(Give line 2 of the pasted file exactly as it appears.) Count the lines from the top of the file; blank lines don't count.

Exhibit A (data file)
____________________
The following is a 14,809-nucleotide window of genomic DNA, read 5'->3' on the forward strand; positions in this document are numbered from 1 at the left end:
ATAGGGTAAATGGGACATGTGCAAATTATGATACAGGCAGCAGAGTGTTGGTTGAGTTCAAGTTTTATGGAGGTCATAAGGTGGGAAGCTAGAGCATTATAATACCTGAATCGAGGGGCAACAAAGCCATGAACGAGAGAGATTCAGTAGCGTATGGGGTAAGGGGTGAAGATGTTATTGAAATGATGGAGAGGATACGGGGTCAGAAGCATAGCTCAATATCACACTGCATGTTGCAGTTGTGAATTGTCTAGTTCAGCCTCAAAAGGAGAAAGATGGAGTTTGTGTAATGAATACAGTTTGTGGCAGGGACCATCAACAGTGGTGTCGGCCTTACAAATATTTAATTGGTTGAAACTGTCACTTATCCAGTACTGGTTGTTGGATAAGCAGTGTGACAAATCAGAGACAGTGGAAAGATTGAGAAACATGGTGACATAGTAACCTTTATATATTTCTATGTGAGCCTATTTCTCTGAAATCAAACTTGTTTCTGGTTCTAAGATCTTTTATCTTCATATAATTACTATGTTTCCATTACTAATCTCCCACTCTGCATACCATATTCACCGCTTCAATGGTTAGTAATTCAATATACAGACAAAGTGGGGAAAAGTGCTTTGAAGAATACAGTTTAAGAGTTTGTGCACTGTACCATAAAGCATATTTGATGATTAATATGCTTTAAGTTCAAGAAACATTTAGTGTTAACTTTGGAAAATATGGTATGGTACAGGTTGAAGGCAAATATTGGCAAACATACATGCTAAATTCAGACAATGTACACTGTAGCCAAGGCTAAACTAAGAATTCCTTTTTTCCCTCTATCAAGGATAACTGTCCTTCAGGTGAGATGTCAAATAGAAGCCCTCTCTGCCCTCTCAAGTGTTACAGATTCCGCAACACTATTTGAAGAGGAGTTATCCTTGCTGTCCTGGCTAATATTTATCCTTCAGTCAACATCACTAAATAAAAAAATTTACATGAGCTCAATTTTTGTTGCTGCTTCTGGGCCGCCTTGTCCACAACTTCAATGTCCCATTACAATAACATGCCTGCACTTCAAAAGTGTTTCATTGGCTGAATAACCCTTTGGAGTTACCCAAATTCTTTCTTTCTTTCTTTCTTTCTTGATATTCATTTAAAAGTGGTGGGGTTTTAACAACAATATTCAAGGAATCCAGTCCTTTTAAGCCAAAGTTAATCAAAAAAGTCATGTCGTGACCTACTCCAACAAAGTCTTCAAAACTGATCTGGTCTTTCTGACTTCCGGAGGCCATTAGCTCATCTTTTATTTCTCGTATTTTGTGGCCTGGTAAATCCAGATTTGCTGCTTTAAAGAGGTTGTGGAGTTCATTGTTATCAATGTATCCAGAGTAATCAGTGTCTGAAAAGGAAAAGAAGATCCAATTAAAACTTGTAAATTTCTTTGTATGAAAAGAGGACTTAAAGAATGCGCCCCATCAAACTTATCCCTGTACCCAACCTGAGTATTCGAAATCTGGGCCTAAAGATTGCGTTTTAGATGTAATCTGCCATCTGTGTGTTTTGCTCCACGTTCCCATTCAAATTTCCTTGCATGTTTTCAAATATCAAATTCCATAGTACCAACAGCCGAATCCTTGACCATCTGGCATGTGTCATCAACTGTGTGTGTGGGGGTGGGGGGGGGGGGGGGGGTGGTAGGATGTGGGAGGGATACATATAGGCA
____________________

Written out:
ATAGGGTAAATGGGACATGTGCAAATTATGATACAGGCAGCAGAGTGTTGGTTGAGTTCAAGTTTTATGGAGGTCATAAGGTGGGAAGCTAGAGCATTATAATACCTGAATCGAGGGGCAACAAAGCCATGAACGAGAGAGATTCAGTAGCGTATGGGGTAAGGGGTGAAGATGTTATTGAAATGATGGAGAGGATACGGGGTCAGAAGCATAGCTCAATATCACACTGCATGTTGCAGTTGTGAATTGTCTAGTTCAGCCTCAAAAGGAGAAAGATGGAGTTTGTGTAATGAATACAGTTTGTGGCAGGGACCATCAACAGTGGTGTCGGCCTTACAAATATTTAATTGGTTGAAACTGTCACTTATCCAGTACTGGTTGTTGGATAAGCAGTGTGACAAATCAGAGACAGTGGAAAGATTGAGAAACATGGTGACATAGTAACCTTTATATATTTCTATGTGAGCCTATTTCTCTGAAATCAAACTTGTTTCTGGTTCTAAGATCTTTTATCTTCATATAATTACTATGTTTCCATTACTAATCTCCCACTCTGCATACCATATTCACCGCTTCAATGGTTAGTAATTCAATATACAGACAAAGTGGGGAAAAGTGCTTTGAAGAATACAGTTTAAGAGTTTGTGCACTGTACCATAAAGCATATTTGATGATTAATATGCTTTAAGTTCAAGAAACATTTAGTGTTAACTTTGGAAAATATGGTATGGTACAGGTTGAAGGCAAATATTGGCAAACATACATGCTAAATTCAGACAATGTACACTGTAGCCAAGGCTAAACTAAGAATTCCTTTTTTCCCTCTATCAAGGATAACTGTCCTTCAGGTGAGATGTCAAATAGAAGCCCTCTCTGCCCTCTCAAGTGTTACAGATTCCGCAACACTATTTGAAGAGGAGTTATCCTTGCTGTCCTGGCTAATATTTATCCTTCAGTCAACATCACTAAATAAAAAAATTTACATGAGCTCAATTTTTGTTGCTGCTTCTGGGCCGCCTTGTCCACAACTTCAATGTCCCATTACAATAACATGCCTGCACTTCAAAAGTGTTTCATTGGCTGAATAACCCTTTGGAGTTACCCAAATTCTTTCTTTCTTTCTTTCTTTCTTGATATTCATTTAAAAGTGGTGGGGTTTTAACAACAATATTCAAGGAATCCAGTCCTTTTAAGCCAAAGTTAATCAAAAAAGTCATGTCGTGACCTACTCCAACAAAGTCTTCAAAACTGATCTGGTCTTTCTGACTTCCGGAGGCCATTAGCTCATCTTTTATTTCTCGTATTTTGTGGCCTGGTAAATCCAGATTTGCTGCTTTAAAGAGGTTGTGGAGTTCATTGTTATCAATGTATCCAGAGTAATCAGTGTCTGAAAAGGAAAAGAAGATCCAATTAAAACTTGTAAATTTCTTTGTATGAAAAGAGGACTTAAAGAATGCGCCCCATCAAACTTATCCCTGTACCCAACCTGAGTATTCGAAATCTGGGCCTAAAGATTGCGTTTTAGATGTAATCTGCCATCTGTGTGTTTTGCTCCACGTTCCCATTCAAATTTCCTTGCATGTTTTCAAATATCAAATTCCATAGTACCAACAGCCGAATCCTTGACCATCTGGCATGTGTCATCAACTGTGTGTGTGGGGGTGGGGGGGGGGGGGGGGGTGGTAGGATGTGGGAGGGATACATATAGGCA